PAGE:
(Middle School, High School) An ironically named soldier, Private Thomas Peaceful, spends a sleepless night reviewing his past: "I've had nearly eighteen years of yesterdays and tomorrows, and tonight I must remember as many of them as I can." Is he on military watch? Conducting a vigil? As the hours (and chapters) tick from "five past ten" to "one minute to six" the following morning, Tommo recalls growing up in rural England at the turn of the twentieth century with his older brother, Charlie -- protector, best friend, and chief rival for the affection of their beguiling friend Molly. Exquisitely written vignettes explore bonds of brotherhood that cannot be broken by the physical and psychological horrors of the First World War. We eventually learn the reason for Tommo's sleepless night in a shattering, unexpected conclusion that is all the more effective for the stoicism with which the two brothers accept their separate but tragically entwined fates. Copyright 2004 of The Horn Book, Inc. All rights reserved.
School Library Journal
(November 1, 2004
Gr 7 Up-At 15, Thomas Peaceful, like many other English soldiers in World War I, is too young to fight, but he lies about his age. Now at the front in France with his older brother Charlie he stands a lonely nighttime vigil for reasons that are not explained until the book's end, watching the minutes tick by and reflecting on his past. Using first-person narration, Morpurgo draws readers into this young man's life, relating memories that are idyllic, sobering, and poignant. Tommo thinks upon the role he played in his father's accidental death, the adventures that he shared with Charlie, his relationship with his childhood friend Molly, and the experiences that he has had since entering the war. Finally, he describes how Charlie disobeyed a direct order to stay with him after he was wounded in action, fully aware of this decision's dire consequences. While this story is not based on any one individual, Morpurgo has personalized the British tactic of executing their own soldiers "for cowardice or desertion," memorializing these men without passing judgment. While readers see the events through Tommo's eyes, the author does not lose sight of the war's effects on the teen's friends and family. Reminders come in the form of letters from home, rel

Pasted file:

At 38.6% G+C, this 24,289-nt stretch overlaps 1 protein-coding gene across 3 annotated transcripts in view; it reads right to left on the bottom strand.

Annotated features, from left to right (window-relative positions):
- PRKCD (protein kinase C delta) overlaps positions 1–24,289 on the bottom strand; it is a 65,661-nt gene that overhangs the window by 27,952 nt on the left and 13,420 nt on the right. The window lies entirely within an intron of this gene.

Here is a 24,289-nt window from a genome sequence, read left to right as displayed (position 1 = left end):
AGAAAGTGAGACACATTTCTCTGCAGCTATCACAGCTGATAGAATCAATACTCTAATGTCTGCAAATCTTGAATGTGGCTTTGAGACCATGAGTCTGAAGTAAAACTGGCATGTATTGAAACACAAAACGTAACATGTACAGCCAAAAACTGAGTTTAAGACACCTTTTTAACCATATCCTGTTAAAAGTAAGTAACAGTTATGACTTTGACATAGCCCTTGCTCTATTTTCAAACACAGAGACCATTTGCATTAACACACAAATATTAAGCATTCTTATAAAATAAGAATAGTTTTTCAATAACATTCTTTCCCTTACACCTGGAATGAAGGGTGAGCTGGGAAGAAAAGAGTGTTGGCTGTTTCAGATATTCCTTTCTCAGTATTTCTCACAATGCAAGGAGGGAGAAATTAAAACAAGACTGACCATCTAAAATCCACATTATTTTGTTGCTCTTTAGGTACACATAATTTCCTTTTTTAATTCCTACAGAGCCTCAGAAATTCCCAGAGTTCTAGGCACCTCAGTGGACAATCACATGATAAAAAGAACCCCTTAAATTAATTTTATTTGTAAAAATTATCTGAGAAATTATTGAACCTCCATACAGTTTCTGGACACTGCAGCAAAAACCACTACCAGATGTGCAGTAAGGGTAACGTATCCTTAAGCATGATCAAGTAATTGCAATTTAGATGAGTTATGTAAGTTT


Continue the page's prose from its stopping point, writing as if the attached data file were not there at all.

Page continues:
From the Children's Laureate of England comes a stunning novel about the First World War. Private Thomas Peaceful has lied about his age to enlist. As Thomas stands night watch, his memories are full of his childhood. But each moment brings him closer to something he cannot bear to think about.
About the Author
Michael Morpurgo, former Children's Laureate of Britain, is the author of War Horse, called Superb" by the New York Times Book Review, and now a major motion picture. His other prize-winning books include Kensuke's Kingdom, Private Peaceful, and The Amazing Story of Adolphus Tips. Michael lives in Devon, England, with his wife, Clare. Together, they founded the charity Farms for City Children, which gives children from urban areas an opportunity to spend a week working on a farm in the countryside. You can find out more about him and his books at michaelmorpurgo.org.